When talking about representation and reproduction it is hard not to talk about authenticity. The term ‘authentic’ stems from Greek [authentikos], meaning ‘principal, genuine’. It carries a connotation of authoritative certification that an object is what it is claimed to be. In cultural heritage it is most often related to the ‘original’ state of a work. In this paper I will link authenticity to reproduction and representation: I will discuss different attitudes towards the need for the authentic and examine the changing meaning of authenticity and art in the last fifteen years, in which I will pay special attention to the influence of web2.0 strategies used by museums. Underlying questions that I will address: What does the Web 2.0 mean for art and authenticity? And, related, what does online participation mean? How do museums deal with user-generated content? Will this new content become part of documentation archives, and if so what are the challenges? How can museums deal with the different contexts and processes inherent in new these structures? What can be learned from existing internet practices and artists practices? These questions will be answered by looking closely at several works that deal with strategies that are now labeled as Web2.0 or social media tactics. At the same time it will explore the meaning of online participation, collaboration and networking. The examples I show are ‘historical’ artworks, like Nine by Graham Harwood (Mongrel) and Mouchette by Martine Neddam and more recent attempts that raise awareness, use or question ubiquitous social media, for example Naked on Pluto by Dave Griffiths, Aymeric Mansoux and Marloes de Valk, ALLYOURVIDEOAREBELONGTO.US by JODI and You Tube as a Subject by Constant Dullaart. The examples will be analysed from a technical as well as a conceptual point of view to highlight the various participatory possibilities. At the same time they raise awareness to the changing meaning of the “authentic” and address the implications for the future archives of museums.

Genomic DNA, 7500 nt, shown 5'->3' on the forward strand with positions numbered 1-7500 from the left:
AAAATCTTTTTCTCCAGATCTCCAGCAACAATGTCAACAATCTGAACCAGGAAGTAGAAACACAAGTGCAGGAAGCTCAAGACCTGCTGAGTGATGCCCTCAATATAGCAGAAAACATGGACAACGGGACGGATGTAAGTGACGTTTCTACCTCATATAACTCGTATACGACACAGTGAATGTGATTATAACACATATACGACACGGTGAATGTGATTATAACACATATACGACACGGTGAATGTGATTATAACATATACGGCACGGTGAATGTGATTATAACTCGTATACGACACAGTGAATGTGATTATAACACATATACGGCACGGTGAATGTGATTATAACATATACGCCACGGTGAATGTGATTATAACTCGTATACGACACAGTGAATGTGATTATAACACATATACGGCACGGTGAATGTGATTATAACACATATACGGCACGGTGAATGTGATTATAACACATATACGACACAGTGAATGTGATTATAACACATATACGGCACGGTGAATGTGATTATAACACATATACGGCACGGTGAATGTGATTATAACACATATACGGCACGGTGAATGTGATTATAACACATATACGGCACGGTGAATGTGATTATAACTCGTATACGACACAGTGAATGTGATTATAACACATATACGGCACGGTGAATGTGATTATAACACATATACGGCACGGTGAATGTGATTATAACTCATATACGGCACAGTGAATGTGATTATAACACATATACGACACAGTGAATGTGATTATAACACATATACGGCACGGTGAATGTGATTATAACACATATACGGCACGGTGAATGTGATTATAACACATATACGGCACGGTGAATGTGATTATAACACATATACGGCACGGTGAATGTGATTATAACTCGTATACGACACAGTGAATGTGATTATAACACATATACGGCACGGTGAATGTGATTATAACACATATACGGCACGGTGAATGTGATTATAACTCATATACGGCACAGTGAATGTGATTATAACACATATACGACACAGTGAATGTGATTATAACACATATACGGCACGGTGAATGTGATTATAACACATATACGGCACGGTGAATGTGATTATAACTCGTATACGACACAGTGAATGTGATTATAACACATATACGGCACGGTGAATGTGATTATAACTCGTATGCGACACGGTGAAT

- Annet Dekker, The Netherlands, is independent curator, writer and researcher. Subjects of interest are the influence of technology, science and popular culture on art and vice versa. Currently she works as webcurator for SKOR, as researcher on the project ”Born-digital art in collections of Dutch museums” for SBMK, VP, NIMk and DEN, and as lecturer new media theory at Rietveld Academy. In 2009 she initiated aaaan.net together with Annette Wolfsberger. At the moment they organise the Artist in Residence programme at the Netherlands Media Art Institute in Amsterdam and they produced Funware, an international touring exhibition in 2010 and 2011 about fun in software (curated by Olga Goriunova). Since 2008 she is writing a PhD on strategies for documenting net art at the Centre for Cultural Studies, Goldsmiths, University of London, under supervision of Matthew Fuller. aaaan.net
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